Format

Send to

Choose Destination
See comment in PubMed Commons below
Am J Cardiol. 2009 Feb 15;103(4):491-5. doi: 10.1016/j.amjcard.2008.09.107.

Outcome differences with the use of drug-eluting stents for the treatment of in-stent restenosis of bare-metal stents versus drug-eluting stents.

Author information

1
Department of Internal Medicine, Washington Hospital Center, Washington, DC, USA.

Abstract

Drug-eluting stent (DES) implantation is the standard treatment for patients with bare-metal stent (BMS) in-stent restenosis (ISR) and is associated with low rates of target-vessel revascularization. Outcomes in patients with DES ISR treated using repeated DES placement are less certain. A total of 119 patients who presented with BMS ISR and 119 patients with DES ISR matched for baseline characteristics were evaluated. Both groups of patients were treated using DESs and compared with regard to major adverse cardiac events, including death, myocardial infarction, and target-vessel revascularization, at 1 year. Baseline characteristics were similar between groups. Compared with patients with BMS ISR, those with DES ISR had similar 1-year rates of death (5.1% BMS ISR vs 3.5% DES ISR; p = 0.75) and myocardial infarction (2.6% BMS ISR vs 3.5% DES ISR; p = 0.72) when treated using DESs. However, at 1 year, patients with DES ISR experienced significantly higher rates of target-vessel revascularization (10.3% BMS ISR vs 22.2% DES ISR; p = 0.01), with a trend toward increased overall major adverse cardiac events, including death, myocardial infarction, and target-vessel revascularization (16.0% BMS ISR vs 25.2% DES ISR; p = 0.08). Stent thrombosis occurred with similar frequency in both groups (2.5% BMS ISR vs 0.8% DES ISR; p = 0.62). In conclusion, DES ISR continues to be a therapeutic challenge because patients with DES ISR treated using DESs experience higher rates of recurrence compared with patients with BMS ISR treated using DESs. The optimal treatment of patients with DES restenosis remains to be defined.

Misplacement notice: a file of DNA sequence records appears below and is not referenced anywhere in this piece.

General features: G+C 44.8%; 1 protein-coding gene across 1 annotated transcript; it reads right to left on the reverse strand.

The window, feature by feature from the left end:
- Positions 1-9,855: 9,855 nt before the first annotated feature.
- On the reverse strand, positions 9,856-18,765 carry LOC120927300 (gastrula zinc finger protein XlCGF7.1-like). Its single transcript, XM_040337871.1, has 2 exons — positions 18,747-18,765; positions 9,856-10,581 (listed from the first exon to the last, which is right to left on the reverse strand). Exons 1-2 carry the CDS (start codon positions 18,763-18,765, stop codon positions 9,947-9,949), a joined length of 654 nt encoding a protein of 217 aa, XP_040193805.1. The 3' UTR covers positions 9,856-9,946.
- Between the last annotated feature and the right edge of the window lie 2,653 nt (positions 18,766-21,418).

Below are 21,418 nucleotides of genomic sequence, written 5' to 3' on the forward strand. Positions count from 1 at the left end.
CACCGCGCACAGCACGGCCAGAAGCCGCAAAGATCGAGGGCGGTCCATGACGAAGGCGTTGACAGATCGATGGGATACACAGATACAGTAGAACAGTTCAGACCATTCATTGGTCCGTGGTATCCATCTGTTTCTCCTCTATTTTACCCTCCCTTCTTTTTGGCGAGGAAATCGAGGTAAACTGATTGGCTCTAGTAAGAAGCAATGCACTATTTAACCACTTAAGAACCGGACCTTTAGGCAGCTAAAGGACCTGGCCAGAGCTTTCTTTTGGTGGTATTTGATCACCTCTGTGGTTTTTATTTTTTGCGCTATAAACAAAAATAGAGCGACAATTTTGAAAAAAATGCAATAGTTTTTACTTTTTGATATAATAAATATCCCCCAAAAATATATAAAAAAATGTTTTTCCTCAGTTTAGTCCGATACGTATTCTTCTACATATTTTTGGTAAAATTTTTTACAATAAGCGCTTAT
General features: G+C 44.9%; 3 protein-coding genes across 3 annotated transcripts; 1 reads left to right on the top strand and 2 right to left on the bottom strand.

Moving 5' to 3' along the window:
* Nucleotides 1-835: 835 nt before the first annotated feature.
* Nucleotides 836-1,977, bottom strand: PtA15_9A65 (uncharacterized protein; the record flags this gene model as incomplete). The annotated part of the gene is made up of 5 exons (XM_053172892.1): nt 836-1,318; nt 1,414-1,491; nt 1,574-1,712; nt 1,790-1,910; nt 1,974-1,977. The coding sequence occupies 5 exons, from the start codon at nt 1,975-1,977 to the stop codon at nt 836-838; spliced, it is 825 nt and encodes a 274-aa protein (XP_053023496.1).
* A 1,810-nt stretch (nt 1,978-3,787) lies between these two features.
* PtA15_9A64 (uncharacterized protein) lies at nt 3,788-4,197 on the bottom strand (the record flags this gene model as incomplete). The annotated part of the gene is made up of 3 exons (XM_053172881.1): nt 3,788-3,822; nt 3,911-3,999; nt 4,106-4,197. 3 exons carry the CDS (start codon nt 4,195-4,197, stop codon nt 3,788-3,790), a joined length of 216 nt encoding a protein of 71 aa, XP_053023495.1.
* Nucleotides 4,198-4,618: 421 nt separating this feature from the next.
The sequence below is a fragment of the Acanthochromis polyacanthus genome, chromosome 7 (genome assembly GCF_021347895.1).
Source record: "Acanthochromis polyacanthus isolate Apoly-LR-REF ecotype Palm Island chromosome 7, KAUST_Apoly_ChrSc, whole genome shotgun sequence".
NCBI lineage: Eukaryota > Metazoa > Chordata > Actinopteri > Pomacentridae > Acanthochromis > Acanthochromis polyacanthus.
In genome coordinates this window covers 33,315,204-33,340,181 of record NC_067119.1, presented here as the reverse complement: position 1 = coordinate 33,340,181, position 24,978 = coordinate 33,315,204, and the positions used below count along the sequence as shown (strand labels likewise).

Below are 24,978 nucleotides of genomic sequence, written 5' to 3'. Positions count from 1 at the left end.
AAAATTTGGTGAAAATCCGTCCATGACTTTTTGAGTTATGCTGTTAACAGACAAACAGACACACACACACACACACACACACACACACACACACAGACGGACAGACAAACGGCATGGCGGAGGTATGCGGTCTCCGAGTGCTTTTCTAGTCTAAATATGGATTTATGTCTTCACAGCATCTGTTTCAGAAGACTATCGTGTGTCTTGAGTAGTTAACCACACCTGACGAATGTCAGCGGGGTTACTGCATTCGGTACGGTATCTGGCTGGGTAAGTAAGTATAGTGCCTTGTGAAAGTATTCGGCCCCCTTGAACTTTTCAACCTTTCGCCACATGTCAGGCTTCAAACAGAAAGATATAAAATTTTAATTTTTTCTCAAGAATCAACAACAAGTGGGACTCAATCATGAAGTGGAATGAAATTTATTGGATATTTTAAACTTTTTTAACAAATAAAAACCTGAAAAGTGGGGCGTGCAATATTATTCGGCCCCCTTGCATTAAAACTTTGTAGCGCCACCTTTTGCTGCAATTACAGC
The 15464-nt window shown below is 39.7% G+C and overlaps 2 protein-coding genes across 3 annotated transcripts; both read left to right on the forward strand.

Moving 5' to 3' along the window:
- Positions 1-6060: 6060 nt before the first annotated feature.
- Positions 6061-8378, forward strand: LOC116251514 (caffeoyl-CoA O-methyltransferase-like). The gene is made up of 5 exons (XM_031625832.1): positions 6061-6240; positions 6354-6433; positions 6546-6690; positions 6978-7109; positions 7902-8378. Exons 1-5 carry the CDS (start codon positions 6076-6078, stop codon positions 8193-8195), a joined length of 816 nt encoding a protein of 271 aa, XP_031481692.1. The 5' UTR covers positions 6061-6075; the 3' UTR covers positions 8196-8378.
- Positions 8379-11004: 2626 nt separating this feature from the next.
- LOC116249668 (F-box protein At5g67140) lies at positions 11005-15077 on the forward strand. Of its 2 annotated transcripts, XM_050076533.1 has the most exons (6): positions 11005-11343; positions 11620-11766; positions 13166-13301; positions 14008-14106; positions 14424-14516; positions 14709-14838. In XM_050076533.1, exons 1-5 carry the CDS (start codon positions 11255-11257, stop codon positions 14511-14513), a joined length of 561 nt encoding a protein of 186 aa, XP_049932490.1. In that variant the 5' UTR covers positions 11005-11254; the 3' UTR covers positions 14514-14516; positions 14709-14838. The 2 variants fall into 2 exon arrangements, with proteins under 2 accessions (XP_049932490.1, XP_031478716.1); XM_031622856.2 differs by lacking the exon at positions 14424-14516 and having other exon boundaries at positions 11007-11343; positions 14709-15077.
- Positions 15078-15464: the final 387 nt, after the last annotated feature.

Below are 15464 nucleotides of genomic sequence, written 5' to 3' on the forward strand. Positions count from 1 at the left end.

PMID:
19195508
DOI:
10.1016/j.amjcard.2008.09.107
[Indexed for MEDLINE]
PubMed Commons home

PubMed Commons

0 comments
How to join PubMed Commons

    Supplemental Content

    Full text links

    Icon for Elsevier Science
    Loading ...
    Support Center